I’ve been lucky enough to start working with the lovely people at Pen and Sword books in reviewing history books – and could my first choice be anything but Jane Austen themed?
Judith Stove’s “Jane Austen’s Inspiration: Beloved Friend Anne Lefroy” looks to Jane’s close friend (and aunt to the famous love interest of Jane’s, Tom Lefroy), exploring their relationship and Anne’s life: family, writing and exploring the word Anne inhabited. And, thankfully, Stove barely dwells on the Tom Lefroy connection: I was worried the whole friendship between Jane and Anne would be cast through this, but it wasn’t at all. Tom was mentioned at the beginning, but as the book continues, he is left alone and what is presented is how two women formed a friendship through shared interests and a shared locale.
Stove begins with the 1808 poem Jane wrote in memory of Anne, who tragically and suddenly died in 1804 after falling from a horse. The poem shows how bereft Jane was at the loss of Anne, despite Anne being quite a lot older than Jane. Jane penned:
Angelic Woman! past my power to praise
In Language meet, thy Talents, Temper, mind,
Thy solid Worth, thy captivating Grace! –
Thou friend & ornament of Humankind!
What I found really interesting about Stove’s book is that whilst Jane is important throughout, what you’ll actually find is a wide-sweeping history of Anne and her family, dipping into genealogy and family scandals as well as examining her writings. I wanted to pick out some fascinating snippets from the book that both show the incredible detail of Stove’s research and how interesting Anne was.
Firstly, Anne really enjoyed writing herself. Her brother, Samuel Brydges, wrote that she had
“an exquisite taste for poetry, and could almost repeat the chief English poets by heart, especially Milton, Pope, Collins, Gray, and the poetical passages of Shakespeare; and she composed great easy verses by herself with great facility.”
He also credited her conversation and her writing for influencing him in his early love for poetry. After she died, Anne’s son Christopher Edward actually collated some of her poems and published them privately. Stove delves into Anne’s poetical influences mentioned by Samuel which is really interesting to consider popular reading for women at the time and how they engaged with different writers. Stove analyses some of Anne’s work and I particularly enjoyed a poem she wrote for Samuel and her other brother John when they were at school in Canterbury in 1776, which covered funny things happening at home along with well wishes for them whilst they were away.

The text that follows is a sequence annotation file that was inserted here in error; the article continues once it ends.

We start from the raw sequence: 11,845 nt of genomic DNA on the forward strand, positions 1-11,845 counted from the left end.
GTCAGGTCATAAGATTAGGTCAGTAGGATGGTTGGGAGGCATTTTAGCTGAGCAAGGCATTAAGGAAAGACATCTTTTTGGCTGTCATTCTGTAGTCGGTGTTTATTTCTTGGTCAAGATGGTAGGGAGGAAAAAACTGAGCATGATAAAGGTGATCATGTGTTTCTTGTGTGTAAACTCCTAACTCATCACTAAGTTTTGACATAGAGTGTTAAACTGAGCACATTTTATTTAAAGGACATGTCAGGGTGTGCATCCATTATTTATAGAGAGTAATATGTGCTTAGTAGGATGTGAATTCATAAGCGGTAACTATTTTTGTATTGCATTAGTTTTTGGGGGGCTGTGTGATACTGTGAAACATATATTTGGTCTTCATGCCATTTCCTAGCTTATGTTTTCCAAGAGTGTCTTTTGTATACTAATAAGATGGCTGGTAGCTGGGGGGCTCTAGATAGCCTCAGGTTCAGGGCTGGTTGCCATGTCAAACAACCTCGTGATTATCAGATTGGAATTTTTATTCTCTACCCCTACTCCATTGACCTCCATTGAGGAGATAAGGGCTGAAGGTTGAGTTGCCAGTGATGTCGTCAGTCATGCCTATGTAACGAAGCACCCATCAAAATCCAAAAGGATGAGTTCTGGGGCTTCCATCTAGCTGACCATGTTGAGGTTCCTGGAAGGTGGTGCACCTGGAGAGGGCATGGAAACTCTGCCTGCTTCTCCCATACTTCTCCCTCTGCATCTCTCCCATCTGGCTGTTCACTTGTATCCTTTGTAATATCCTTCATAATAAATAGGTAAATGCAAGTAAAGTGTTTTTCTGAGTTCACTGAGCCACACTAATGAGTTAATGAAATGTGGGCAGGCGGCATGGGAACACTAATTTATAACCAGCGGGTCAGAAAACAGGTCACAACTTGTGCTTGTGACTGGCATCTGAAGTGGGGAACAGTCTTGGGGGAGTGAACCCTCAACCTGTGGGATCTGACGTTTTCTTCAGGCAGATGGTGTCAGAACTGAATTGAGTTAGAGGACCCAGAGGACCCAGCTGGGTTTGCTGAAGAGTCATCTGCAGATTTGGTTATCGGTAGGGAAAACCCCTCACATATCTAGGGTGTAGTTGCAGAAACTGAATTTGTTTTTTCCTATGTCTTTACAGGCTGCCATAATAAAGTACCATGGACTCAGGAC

Secondly, Anne had a real preoccupation with health: sadly she lost siblings and three of her own children. Stove fills out Anne’s interest with the context of hospitals and medical care at the beginning of the nineteenth century, which is highly useful in understanding Anne’s particular fascination with smallpox and immunisation. She corresponded directly with Edward Jenner, who discovered cowpox inoculation could provide lifelong protection against smallpox and was determined to have as many people immunised as possible. She was sensible, realising that the injury and discomfort immunisation could bring to the arms of working people was impractical so built her work around the harvest, working with other local people to vaccinate many against smallpox.
The third thing I loved reading about Anne was her interest in education and schooling. Her husband, Reverend George Lefroy, looked to establish a school-house in the 1780s. Here Anne ran a Sunday school, which ran on Sunday afternoons and extended to weekday mornings. And whilst scripture and religion was important in her curriculum, she also taught them reading, writing and life skills: noting that she taught two boys how to knit stockings. Again, Stove provides great context about where Anne took her Sunday school model from, and thoroughly embeds the reader in Anne’s world.
Anne’s story is told through her words, the words of those around her and constantly with a feel for contemporary influences and ideas. I really enjoyed the connection to Jane Austen, but also the way Stove explored the local circle both Anne and Jane would have been part of in Hampshire.
If you really enjoy in depth historical storytelling with lots of context, this is a book for you: Stove’s research is extensive and incredibly detailed. Anne Lefroy and her family history is given life and she becomes a three-dimensional character in her own right. I am not sure I’m convinced that Anne was Jane Austen’s Inspiration, but she undoubtedly was a beloved and treasured friend. It is always interesting to read about figures, and particularly female figures, who are an important part of the lives of well-known historical figures who outshine their social circle: it makes these people more human, and you can understand their friendships and lives in a more intimate way.
Thank you to Pen and Sword books for gifting me a copy of “Jane Austen’s Inspiration: Beloved Friend Anne Lefroy”.